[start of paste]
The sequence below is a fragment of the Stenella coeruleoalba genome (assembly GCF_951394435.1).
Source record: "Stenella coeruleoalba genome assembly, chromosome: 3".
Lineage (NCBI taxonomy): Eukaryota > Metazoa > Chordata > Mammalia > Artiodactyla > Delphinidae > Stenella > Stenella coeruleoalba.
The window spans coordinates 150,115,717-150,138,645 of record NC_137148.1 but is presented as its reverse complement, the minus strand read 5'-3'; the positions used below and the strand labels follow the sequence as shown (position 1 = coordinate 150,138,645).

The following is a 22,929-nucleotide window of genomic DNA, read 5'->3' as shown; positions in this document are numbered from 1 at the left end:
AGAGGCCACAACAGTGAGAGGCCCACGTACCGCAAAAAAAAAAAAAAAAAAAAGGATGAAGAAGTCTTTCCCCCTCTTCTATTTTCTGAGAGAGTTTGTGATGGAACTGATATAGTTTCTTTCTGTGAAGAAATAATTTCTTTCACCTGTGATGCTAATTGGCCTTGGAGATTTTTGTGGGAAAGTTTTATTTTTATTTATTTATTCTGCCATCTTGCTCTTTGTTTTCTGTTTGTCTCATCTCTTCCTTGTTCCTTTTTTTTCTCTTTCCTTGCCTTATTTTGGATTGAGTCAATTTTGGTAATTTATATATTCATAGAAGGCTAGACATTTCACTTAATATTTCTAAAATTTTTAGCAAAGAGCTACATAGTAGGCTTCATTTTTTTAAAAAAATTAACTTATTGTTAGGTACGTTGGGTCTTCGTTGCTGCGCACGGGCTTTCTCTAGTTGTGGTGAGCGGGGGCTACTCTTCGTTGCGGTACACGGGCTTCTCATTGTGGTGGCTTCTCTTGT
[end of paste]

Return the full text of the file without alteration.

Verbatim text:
The sequence below is a fragment of the Stenella coeruleoalba genome (assembly GCF_951394435.1).
Source record: "Stenella coeruleoalba genome assembly, chromosome: 3".
Lineage (NCBI taxonomy): Eukaryota > Metazoa > Chordata > Mammalia > Artiodactyla > Delphinidae > Stenella > Stenella coeruleoalba.
The window spans coordinates 150,115,717-150,138,645 of record NC_137148.1 but is presented as its reverse complement, the minus strand read 5'-3'; the positions used below and the strand labels follow the sequence as shown (position 1 = coordinate 150,138,645).

The following is a 22,929-nucleotide window of genomic DNA, read 5'->3' as shown; positions in this document are numbered from 1 at the left end:
AGAGGCCACAACAGTGAGAGGCCCACGTACCGCAAAAAAAAAAAAAAAAAAAAGGATGAAGAAGTCTTTCCCCCTCTTCTATTTTCTGAGAGAGTTTGTGATGGAACTGATATAGTTTCTTTCTGTGAAGAAATAATTTCTTTCACCTGTGATGCTAATTGGCCTTGGAGATTTTTGTGGGAAAGTTTTATTTTTATTTATTTATTCTGCCATCTTGCTCTTTGTTTTCTGTTTGTCTCATCTCTTCCTTGTTCCTTTTTTTTCTCTTTCCTTGCCTTATTTTGGATTGAGTCAATTTTGGTAATTTATATATTCATAGAAGGCTAGACATTTCACTTAATATTTCTAAAATTTTTAGCAAAGAGCTACATAGTAGGCTTCATTTTTTTAAAAAAATTAACTTATTGTTAGGTACGTTGGGTCTTCGTTGCTGCGCACGGGCTTTCTCTAGTTGTGGTGAGCGGGGGCTACTCTTCGTTGCGGTACACGGGCTTCTCATTGTGGTGGCTTCTCTTGT